From here, I’m not sure if an injection in the stomach normally bruises this badly, or if there was something she was taking out on me. It was my first stomach injection, and I was terrified. “Ok this one goes in your tummy” she said, filling the needle. I was ready to leave, I wanted to say “Nevermind, I feel better, let’s get this IV out and I’ll head home”. I’m not afraid of needles, I’ve had probably hundreds of injections at this point. I generally get comments about how surprising it is when I don’t care about injections, or IV’s where they need to dig around for a bit to find that pesky little hand vein, basically, I can handle this stuff like a champ. Not today, nope, we are never doing that again. (Please picture a bleach blonde tanned nurse with sparkly American flag fake nails coming at your bared stomach with a needle, I don’t think I can find a picture that specific.)

I am sure you’re waiting for something interesting to happen by now, but really in my migraine ER stories, things always get fuzzy at this point. Everything hits fast, and if it goes well, then I’m loopy (or loopier). If it goes badly, well, we talked about that already (once a nurse actually asked what I ate that day as she threw away the bag, which grossed me out more than the fact that I vomited). I do happen to like at this point is when they always get me to sign the paperwork consenting to treatment, billing, etc. They should just give me a crayon, it would explain the quality of my signature at that point so much more. At least a typical visit is less than 2 hours start to finish.

When we finally left, my arm is bruised from the IV. My stomach is bruised from that stupid injection. And… my migraine is back two hours later. It was nice to have those couple of hours off of the brain through a blender feelings.

Last, two thoughts:

1. They always ask if I’ve been exposed to Malaria, Mrsa, Hepatitis, or any communicable diseases. I say no, but then I remember I’m in the ER, I could have been exposed to them in the waiting room for all I know.

2. Its not considered “acceptable” to diagnose yourself if its a strange disease. Migraines, sprained ankles, that stuff is ok to suggest. You get listed as crazy if you ask to be tested for Hantavirus.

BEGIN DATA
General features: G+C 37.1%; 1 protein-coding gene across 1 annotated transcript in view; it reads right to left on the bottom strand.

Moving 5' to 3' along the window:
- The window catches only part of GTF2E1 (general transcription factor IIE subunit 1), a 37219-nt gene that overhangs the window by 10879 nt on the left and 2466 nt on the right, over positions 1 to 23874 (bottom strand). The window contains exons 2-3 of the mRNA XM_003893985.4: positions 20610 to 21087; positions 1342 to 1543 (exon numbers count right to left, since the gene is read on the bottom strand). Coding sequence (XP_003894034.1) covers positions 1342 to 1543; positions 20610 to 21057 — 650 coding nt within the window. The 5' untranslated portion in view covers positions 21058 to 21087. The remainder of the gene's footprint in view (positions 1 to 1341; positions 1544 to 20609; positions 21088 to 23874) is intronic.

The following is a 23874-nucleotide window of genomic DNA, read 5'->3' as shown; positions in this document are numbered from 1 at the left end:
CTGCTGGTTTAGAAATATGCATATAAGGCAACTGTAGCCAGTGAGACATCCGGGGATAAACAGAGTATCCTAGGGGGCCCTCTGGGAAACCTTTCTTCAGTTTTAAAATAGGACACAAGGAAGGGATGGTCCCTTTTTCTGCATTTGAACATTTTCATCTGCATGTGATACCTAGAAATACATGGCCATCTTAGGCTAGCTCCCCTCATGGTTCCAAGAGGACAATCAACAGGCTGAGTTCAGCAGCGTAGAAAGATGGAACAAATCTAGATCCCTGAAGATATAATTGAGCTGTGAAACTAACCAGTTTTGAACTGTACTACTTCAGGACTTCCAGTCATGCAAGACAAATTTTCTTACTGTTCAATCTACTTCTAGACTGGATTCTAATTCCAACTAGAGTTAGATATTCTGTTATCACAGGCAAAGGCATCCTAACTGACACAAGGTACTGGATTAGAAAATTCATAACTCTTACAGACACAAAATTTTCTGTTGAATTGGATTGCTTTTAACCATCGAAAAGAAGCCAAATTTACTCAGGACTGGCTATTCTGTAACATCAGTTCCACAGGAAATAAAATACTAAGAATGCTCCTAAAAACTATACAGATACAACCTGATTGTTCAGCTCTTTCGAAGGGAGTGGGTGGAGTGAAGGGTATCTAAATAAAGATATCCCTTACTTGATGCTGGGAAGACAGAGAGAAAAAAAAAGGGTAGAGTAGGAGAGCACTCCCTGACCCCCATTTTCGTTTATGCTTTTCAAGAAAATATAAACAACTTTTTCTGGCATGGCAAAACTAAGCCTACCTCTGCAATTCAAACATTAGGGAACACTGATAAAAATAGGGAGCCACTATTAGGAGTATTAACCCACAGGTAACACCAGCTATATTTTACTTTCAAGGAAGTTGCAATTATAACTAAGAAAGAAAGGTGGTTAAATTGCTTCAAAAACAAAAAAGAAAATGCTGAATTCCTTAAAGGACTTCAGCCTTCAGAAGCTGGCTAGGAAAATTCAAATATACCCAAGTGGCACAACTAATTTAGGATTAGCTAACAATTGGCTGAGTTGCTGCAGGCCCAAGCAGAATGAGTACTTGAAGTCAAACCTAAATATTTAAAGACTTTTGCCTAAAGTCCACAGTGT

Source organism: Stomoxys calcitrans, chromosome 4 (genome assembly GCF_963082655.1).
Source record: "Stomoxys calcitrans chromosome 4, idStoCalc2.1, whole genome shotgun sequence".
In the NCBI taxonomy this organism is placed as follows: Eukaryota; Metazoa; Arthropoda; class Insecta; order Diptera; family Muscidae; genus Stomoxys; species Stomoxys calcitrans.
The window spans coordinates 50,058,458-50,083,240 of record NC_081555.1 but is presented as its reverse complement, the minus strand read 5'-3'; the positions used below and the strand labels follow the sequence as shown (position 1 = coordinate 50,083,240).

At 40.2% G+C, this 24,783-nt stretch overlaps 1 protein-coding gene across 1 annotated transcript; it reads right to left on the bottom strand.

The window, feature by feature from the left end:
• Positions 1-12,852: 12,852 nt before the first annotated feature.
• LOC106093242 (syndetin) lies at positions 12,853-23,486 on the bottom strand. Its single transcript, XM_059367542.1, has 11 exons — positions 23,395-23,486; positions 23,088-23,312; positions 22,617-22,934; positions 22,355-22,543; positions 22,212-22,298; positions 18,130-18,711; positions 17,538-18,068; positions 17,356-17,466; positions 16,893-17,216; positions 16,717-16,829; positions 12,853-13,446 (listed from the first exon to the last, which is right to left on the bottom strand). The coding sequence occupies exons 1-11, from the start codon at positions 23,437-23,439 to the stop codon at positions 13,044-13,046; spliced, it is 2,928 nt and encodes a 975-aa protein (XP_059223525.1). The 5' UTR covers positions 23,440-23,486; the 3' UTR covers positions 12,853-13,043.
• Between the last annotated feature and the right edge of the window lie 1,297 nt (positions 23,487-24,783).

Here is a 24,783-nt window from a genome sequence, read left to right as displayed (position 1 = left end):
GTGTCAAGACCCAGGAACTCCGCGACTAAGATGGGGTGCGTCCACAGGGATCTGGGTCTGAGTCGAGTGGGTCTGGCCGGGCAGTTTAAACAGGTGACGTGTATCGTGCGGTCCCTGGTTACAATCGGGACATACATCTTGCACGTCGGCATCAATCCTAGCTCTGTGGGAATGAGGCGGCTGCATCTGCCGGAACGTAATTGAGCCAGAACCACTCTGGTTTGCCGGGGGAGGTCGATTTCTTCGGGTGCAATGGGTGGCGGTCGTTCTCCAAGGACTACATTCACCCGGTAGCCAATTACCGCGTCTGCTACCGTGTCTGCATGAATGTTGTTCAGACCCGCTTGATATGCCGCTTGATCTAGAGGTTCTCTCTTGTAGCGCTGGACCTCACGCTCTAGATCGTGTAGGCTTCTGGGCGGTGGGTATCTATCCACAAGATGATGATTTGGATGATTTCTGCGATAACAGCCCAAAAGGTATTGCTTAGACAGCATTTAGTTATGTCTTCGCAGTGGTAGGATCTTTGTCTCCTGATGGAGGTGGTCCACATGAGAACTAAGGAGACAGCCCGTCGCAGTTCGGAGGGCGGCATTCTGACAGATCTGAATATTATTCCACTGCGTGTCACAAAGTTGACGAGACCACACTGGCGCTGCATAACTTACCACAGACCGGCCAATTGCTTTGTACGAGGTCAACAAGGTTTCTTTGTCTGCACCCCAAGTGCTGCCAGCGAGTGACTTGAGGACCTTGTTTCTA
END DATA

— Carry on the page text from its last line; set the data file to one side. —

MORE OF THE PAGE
I lied, three things. Odd personal side note: I’ve dated a few alcoholics, and that’s not easy. You have to learn to keep up or basically stay home and break up really soon. Due to keeping up I used to vomit like a champ. Stealth vomits that no one ever knew about, kept partying, felt fine the next day. Now it feels like actual death. On top of that, all of the muscles in my torso hurt the next day. I just tell everyone I’m building up my vomit muscles.

All of this hurts. Yes some of it is organs, I was trying to not scare you. Those hurt too. Everything hurts, like that REM song, but about your body.

All of this hurts. Yes some of it is organs, I was trying to not scare you. Those hurt too. Everything hurts, like that REM song, but about your body.

And that’s it for our TMI portion for the day.

A Letter to Spring Valley Hospital

 

Employees of Spring Valley Hospital??

I’m writing in reference to an article I recently read about the homophobic and illegal ways your hospital chooses to treat gay couples. On top of that, instead of being professional and at least reviewing such policies you state you have in place, which are policies that deny gay people legal rights given to them by the state of Nevada, your PR department yelled at a reporter and then hung up on them. You should think it a blessing that at the moment the two women involved in this matter have decided not to sue you, and only take to the press. The child that one of them was carrying died, and I doubt any judge or jury would have trouble finding your hospital at fault.

Until there is news that you have decided to repeal your discriminatory policies, an apology has been issued to the couple involved, and your PR rep has been fired, I will happily continue to share this article with everyone and anyone I know. Including printing it out and mailing it to people, and sending it to any press that are not currently reporting on it.

Link to article referenced: http://www.lgbtqnation.com/2012/08/lesbian-couple-denied-hospital-rights-despite-legal-domestic-partnership/

Nina Potts

Have a similar letter you’d like to send?

http://www.springvalleyhospital.com/contact-us

you can also send comments to the Nevada Hospital Association as well:

http://www.nvha.net